The Great Kantō Earthquake

The Great Kantō earthquake was one of the worst natural disasters in Japanese history. It caused widespread damage in Tokyo, Yokohama, the surrounding prefectures of Chiba, Kanagawa, and Shizuoka, and throughout the Kantō region. The estimated deaths brought about by the Great Kantō earthquake tragedy reached about 142,800.


Destruction caused by the Great Kantō earthquake.

On a busy Saturday, September 1, 1923, at 11:58am, the initial shock of an earthquake with a magnitude of 7.9 Mw (moment magnitude scale, a successor to the Richter Scale that measures earthquake size by energy released), struck Japan. It is now known throughout history as the Great Kantō earthquake. It was caused by a rupture of part of the convergent boundary of an actively deforming region, where two (or more) tectonic plates collided: the Philippine Sea Plate moved under the Okhotsk Plate along the Sagami Trough. Based on accounts, the earthquake was said to have lasted anywhere between four and ten minutes and within minutes of the initial shock caused a tsunami with waves that were as high as 40 feet. The series of towering waves swept away thousands of people into the ocean.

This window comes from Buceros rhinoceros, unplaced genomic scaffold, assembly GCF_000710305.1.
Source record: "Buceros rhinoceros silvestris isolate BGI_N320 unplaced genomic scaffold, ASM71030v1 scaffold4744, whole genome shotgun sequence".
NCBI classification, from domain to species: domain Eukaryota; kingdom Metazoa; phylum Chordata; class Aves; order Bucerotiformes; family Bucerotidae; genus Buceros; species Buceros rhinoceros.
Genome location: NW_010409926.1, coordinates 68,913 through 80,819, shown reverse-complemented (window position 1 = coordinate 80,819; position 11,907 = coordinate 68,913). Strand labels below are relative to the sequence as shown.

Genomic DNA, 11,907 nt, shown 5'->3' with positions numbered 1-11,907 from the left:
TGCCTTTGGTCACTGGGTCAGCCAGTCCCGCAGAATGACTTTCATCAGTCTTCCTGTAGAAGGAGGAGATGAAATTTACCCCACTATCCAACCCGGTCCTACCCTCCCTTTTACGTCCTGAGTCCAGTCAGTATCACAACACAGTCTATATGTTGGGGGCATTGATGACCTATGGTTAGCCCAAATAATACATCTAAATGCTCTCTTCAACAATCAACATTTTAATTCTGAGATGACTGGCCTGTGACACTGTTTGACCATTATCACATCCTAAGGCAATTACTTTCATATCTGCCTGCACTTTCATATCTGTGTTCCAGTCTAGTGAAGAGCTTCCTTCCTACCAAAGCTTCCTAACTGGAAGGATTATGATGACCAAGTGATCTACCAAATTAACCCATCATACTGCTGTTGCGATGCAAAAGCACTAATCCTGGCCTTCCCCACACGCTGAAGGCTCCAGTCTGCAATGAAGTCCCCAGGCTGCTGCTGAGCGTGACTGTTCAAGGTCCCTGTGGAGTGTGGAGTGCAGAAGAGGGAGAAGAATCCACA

Marunouchi district after the Great Kanto Earthquake.

The Great Kantō earthquake struck midday when many people were busily going about preparing lunch over the fire. As a result, fires broke out and developed into firestorms that swept across the cities. The fires were so extreme that they melted the tarmac and caused the feet of fleeing people to get stuck. The catastrophic event’s single greatest loss of life was a fire tornado that engulfed the former Army Clothing Depot, Rikugun Honjo Hifukusho, in downtown Tokyo. It took nearly two whole days for the fires to be put out. To make things worse, a typhoon struck Tokyo Bay at the same time. The strong winds of the typhoon caused the fires to spread rapidly off the coast of Noto Peninsula in Ishikawa Prefecture.


View from Kotobuki Junior School in Yokohama.

To commemorate the tragic event, September 1 is designated as Disaster Prevention Day to remind people to always be prepared, especially during the months of typhoon season. Memorials are located in Yokoamicho Park in Sumida ward where thousands of people were killed during the fire tornado.